Mission Critical: Milwaukee’s ice

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Brian Hansen, freshman in the College of Business Administration, decided to come to Marquette so he could continue to train at the Pettit Center.

Brian Hansen, freshman in the College of Business Administration, decided to come to Marquette so he could continue to train at the Pettit Center.

Milwaukee generally brings three things to mind: beer, brats and festivals. The Pettit National Ice Center in West Allis is lesser known but still an attraction to the area. It offers opportunities for students and the community, a beginning for skaters of all skill levels and a training ground for Olympians.

Constructed in 1992 as a nonprofit corporation, the facility was named after Jane Bradley Pettit, a Milwaukee philanthropist whose contributions provided its primary funding. The center hosts speed skating competitions and nearly 500,000 annual visitors a year, according to its website.

As the only indoor sea level oval in the country and one of two U.S. Olympic indoor training sites — the other is located in Salt Lake City, Utah — the center was deemed “mission critical” for athletes preparing for the 2014 games in Sochi, Russia, according to the center’s website. The oval in Sochi is also at sea level.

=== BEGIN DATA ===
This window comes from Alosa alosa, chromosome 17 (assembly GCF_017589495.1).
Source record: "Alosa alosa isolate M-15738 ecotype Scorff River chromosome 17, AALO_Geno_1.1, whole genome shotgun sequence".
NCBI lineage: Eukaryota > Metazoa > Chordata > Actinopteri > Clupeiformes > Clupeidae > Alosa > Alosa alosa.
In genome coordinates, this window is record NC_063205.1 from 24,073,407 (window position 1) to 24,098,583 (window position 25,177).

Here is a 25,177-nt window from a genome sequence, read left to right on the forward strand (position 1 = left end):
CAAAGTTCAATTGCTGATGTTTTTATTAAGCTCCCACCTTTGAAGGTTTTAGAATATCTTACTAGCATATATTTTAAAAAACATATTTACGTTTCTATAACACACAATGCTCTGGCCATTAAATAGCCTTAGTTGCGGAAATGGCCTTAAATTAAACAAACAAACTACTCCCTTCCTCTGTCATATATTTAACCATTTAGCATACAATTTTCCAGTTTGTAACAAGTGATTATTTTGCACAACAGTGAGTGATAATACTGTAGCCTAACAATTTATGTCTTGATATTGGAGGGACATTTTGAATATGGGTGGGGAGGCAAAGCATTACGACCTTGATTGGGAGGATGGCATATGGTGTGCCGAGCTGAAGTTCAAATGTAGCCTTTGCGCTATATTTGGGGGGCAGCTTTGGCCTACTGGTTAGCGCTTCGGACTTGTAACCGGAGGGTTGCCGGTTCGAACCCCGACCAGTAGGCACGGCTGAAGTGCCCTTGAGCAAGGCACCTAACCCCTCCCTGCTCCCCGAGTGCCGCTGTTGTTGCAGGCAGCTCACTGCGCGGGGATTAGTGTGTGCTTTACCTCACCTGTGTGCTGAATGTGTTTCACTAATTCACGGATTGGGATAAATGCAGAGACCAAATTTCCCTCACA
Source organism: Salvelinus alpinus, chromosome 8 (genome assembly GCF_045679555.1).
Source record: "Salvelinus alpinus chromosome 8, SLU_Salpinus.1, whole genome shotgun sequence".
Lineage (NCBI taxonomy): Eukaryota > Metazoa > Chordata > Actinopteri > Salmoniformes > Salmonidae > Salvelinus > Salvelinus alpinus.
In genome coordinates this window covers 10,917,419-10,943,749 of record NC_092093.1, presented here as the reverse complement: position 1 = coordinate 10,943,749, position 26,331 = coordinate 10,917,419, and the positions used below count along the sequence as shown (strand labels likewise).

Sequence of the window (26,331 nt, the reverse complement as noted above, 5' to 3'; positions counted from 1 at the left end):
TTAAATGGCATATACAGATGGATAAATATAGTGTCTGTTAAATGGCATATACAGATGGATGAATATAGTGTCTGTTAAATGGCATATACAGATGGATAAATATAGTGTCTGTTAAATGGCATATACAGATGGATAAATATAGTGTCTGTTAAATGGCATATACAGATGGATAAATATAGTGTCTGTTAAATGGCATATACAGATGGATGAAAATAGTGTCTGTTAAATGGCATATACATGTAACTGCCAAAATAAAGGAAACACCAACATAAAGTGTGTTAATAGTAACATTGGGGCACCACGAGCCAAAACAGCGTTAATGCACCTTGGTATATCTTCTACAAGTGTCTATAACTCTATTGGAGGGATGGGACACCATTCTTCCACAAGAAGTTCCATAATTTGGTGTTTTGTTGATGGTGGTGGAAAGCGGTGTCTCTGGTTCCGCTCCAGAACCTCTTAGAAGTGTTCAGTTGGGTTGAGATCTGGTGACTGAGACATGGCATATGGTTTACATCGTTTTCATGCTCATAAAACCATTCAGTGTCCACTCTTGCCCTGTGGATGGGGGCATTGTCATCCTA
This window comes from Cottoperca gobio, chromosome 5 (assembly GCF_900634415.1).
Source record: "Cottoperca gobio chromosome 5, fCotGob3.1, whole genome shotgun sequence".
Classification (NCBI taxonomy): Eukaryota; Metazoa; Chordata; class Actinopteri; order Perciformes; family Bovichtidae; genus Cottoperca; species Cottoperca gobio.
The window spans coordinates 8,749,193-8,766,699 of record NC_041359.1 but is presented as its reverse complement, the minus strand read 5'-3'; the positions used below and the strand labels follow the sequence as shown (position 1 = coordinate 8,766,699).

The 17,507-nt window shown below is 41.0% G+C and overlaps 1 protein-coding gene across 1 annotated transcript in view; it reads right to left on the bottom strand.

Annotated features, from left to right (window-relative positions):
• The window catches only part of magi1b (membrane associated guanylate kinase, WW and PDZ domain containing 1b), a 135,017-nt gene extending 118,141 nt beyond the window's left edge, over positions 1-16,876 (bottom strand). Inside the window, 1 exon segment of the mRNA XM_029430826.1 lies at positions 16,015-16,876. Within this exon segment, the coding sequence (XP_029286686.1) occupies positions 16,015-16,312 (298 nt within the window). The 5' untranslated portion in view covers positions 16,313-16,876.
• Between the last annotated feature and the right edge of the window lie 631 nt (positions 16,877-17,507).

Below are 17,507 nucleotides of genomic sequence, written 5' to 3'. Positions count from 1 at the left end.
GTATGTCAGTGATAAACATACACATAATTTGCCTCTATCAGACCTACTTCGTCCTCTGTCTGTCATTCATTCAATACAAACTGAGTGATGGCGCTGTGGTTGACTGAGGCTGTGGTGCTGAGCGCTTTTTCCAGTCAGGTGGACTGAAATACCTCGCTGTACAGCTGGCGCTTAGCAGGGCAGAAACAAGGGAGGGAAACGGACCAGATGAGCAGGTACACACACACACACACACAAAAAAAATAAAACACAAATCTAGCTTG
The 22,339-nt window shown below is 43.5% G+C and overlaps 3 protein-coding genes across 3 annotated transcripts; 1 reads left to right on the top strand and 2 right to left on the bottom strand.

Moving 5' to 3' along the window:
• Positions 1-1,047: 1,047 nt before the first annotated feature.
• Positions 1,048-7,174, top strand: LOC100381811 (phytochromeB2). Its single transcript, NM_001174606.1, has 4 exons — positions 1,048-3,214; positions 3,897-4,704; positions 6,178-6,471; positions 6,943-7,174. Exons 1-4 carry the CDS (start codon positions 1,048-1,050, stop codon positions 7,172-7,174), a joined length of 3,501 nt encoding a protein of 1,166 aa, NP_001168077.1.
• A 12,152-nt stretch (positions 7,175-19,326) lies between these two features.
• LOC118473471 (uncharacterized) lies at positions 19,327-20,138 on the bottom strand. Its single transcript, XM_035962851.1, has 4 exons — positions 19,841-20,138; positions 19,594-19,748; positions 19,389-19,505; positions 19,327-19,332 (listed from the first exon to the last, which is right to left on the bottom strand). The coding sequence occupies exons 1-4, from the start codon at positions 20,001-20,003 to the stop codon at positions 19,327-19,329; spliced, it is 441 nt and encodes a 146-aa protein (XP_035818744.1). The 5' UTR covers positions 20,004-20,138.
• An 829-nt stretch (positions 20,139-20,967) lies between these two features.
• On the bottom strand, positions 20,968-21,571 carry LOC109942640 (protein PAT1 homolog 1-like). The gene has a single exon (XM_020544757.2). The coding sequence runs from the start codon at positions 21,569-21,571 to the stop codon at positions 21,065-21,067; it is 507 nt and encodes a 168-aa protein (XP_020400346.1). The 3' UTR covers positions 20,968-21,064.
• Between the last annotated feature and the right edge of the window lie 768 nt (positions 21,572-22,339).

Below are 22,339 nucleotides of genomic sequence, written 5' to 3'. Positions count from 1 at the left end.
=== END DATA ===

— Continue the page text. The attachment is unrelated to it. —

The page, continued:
The center houses 3,000 seats, a 400-meter speed skating oval, two Olympic-sized rinks and a two-lane jogging track, among other features.

Although the center might seem solely directed toward professionally trained athletes, about 10,000 students visit on field trips each year and 12 skating clubs call the Pettit home. Community programs like youth and adult hockey, skating school, figure skating and senior citizen skaters show the Pettit is more than just a training ground.

The student appeal

With Marquette in close proximity, the world-class facility is the reason some students come to Milwaukee and also a great recreational space for others.

One individual drawn to Marquette was Brian Hansen, a freshman in the College of Business Administration and a silver medalist at the 2010 Olympic games in Vancouver. Hansen won his medal in the Men’s Team Pursuit alongside teammates Chad Hedrick, Jonathan Kuck and Trevor Marsicano.

Hansen said when applying to colleges, his options were in Milwaukee and Utah due to the nearby training facilities. He chose Marquette because it was “all around the best school” out of his possible choices.

A speed skater since the age of 10, Hansen has trained at the Pettit for eight of those 10 years. He said he used to drive more than an hour from his home in Glenview, Ill., to train at the facility.